Social Science Programme / Social context of sexual partnerships among women at high risk in Kampala, Uganda

Lead Research Organisation: MRC/UVRI Uganda Research Unit on AIDS

Abstract

A considerable amount of work has been done describing different types of sex work. However little detailed work documenting the lives and livelihoods of women living at high risk of HIV infection and other sexually transmitted infections has been carried out in Uganda. In order to contribute to filling a research gap, this project uses in-depth interviews and diaries, to record womens life histories and information on sexual partnerships. We not only consider womens clients but also their `permanent partners, some of whom we will interview (with the womans consent). The main purpose of this research is to study the social context of sexual partnerships among women at high risk to explore the nature of partnerships, risk perception and risk behaviour. We are documenting the life histories, including past and present sexual behaviour, risk perception, determinants of vulnerability of women at high risk and where possible, partners and clients; characterising the process of partnership formation and conducting pilot interventions to address vulnerability to HIV and other sexually transmitted infections and evaluate them.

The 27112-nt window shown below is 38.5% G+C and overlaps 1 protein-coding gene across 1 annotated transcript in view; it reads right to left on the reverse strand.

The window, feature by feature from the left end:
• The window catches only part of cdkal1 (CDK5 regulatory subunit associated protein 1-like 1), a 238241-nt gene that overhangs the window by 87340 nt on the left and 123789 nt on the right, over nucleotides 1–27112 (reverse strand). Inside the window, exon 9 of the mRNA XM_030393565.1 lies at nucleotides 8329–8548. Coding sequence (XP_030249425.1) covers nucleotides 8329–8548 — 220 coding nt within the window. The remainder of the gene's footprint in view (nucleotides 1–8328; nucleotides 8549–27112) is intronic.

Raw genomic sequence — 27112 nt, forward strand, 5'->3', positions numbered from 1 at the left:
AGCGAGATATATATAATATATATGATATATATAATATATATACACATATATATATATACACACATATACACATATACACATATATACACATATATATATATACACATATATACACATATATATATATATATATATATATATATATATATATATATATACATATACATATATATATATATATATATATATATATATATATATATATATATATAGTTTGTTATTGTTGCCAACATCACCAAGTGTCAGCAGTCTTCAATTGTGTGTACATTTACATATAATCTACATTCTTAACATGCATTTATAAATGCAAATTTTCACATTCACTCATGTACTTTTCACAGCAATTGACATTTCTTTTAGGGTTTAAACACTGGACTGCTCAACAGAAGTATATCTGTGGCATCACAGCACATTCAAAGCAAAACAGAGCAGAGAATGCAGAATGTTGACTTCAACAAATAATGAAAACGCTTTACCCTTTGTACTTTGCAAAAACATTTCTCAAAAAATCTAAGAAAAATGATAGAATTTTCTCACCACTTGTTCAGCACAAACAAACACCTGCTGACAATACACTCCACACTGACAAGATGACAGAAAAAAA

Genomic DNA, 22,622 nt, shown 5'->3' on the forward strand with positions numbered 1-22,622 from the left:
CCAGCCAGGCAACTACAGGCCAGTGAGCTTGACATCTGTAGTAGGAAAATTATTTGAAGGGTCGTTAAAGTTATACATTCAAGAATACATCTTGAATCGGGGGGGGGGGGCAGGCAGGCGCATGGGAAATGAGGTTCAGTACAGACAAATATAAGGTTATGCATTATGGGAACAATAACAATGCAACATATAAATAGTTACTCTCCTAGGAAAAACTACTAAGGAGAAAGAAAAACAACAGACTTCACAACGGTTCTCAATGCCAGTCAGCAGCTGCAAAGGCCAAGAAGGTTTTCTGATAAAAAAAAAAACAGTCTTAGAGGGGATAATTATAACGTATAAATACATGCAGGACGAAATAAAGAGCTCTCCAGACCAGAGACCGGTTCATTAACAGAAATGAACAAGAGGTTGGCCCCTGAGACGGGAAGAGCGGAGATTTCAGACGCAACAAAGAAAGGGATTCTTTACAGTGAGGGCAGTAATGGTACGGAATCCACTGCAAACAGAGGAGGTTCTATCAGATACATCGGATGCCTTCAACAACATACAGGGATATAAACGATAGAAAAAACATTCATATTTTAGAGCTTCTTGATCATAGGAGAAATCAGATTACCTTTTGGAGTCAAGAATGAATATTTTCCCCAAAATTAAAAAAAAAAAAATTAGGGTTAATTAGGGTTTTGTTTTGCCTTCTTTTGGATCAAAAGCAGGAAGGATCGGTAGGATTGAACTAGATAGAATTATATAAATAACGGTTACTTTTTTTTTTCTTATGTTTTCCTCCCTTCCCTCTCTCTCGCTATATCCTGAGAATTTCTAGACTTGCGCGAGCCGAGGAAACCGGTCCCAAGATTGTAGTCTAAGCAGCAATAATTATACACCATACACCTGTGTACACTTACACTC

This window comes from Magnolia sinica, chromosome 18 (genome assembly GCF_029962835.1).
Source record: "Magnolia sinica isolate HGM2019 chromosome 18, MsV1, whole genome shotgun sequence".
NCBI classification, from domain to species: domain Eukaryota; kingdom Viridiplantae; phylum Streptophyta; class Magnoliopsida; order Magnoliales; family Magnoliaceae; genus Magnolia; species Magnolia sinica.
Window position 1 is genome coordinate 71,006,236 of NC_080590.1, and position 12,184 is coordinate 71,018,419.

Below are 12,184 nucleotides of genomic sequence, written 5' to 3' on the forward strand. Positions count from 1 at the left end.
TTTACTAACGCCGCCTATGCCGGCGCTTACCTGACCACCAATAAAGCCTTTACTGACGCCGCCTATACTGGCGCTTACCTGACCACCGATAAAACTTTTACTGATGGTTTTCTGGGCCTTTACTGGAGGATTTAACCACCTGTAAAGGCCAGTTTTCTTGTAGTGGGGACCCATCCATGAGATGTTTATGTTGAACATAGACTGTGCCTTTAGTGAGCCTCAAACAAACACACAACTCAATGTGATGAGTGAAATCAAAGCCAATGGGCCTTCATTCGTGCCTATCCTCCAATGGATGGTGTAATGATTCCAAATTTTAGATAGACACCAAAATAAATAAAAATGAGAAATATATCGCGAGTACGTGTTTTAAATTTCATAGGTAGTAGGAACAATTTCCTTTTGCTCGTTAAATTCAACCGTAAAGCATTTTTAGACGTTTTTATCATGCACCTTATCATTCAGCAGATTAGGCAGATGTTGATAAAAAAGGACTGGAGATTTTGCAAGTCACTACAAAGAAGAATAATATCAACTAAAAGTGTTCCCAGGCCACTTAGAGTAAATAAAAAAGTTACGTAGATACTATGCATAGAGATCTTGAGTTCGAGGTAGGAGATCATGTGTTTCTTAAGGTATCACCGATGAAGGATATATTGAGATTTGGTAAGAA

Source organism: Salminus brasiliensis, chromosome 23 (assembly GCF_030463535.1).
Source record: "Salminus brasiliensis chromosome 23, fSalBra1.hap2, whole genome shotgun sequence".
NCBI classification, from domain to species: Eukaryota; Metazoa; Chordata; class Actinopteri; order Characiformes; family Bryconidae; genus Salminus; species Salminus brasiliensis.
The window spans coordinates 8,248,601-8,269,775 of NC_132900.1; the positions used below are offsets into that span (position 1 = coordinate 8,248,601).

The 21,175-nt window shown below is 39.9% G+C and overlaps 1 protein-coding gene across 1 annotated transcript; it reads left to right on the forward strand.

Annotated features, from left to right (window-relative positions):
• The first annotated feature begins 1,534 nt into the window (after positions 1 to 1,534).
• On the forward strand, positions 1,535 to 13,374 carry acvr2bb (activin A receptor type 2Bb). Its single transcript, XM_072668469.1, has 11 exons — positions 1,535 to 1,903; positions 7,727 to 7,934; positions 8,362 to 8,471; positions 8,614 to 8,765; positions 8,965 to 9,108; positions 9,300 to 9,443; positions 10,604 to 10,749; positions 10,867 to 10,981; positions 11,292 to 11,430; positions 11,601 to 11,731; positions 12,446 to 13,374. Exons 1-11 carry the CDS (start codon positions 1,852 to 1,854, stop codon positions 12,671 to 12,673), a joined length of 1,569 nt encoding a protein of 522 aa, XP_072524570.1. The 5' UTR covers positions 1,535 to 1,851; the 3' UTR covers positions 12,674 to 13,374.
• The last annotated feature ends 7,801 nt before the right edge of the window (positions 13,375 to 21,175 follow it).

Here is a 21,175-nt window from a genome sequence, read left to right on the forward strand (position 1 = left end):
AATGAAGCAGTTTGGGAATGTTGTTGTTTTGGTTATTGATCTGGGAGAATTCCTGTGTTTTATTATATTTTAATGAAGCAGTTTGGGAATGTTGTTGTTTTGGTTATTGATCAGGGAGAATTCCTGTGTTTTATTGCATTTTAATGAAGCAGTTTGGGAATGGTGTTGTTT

Technical Summary

A considerable amount of work has been done describing different types of sex work, however, little detailed work documenting the lives and livelihoods of women at high risk has been carried out in Uganda. In order to contribute to filling a research gap, this project uses in-depth interviews and diaries, to record womens life histories and information on sexual partnerships. We will not only consider womens clients but also their `permanent partners. The main purpose of this research is to study the social context of sexual partnerships among women at high risk of HIV infection and STDs to explore the nature of partnerships, risk perception and risk behaviour. We are documenting the life histories, including past and present sexual behaviour, risk perception, determinants of vulnerability of women at high risk and where possible, partners and clients; characterising the process of partnership formation and conducting pilot interventions to address vulnerability to HIV and other sexually transmitted infections and evaluate them. We have six research questions: 1. What do women at high risks careers tell us about definitions of sex work and sex workers in Kampala? 2. Are the terms `regular, `steady, `spouse meaningful terms to use in the context of sex worker relationships and how might these change over time? What makes a sex worker become emotionally and economically attached to a certain partner (perhaps a regular client or `boy friend). How are the terms defined by women at high risk; why is, for example, a partner, called `steady or a `spouse? 3. Do women at high risk use condoms with clients but not with regular partners? 4. How does alcohol and other substance use (by either sex worker or client) affect the scope for introducing interventions to protect women at high risk and clients from infection (and violence?) 5. What interventions are feasible to improve the well-being of women at high risk? 6. How can women at high risk clients be reached with interventions on sexual health?
This work is funded from the core budget of the MRC/UVRI Uganda Research Unit and from a grant of the EDCTP.

Publications

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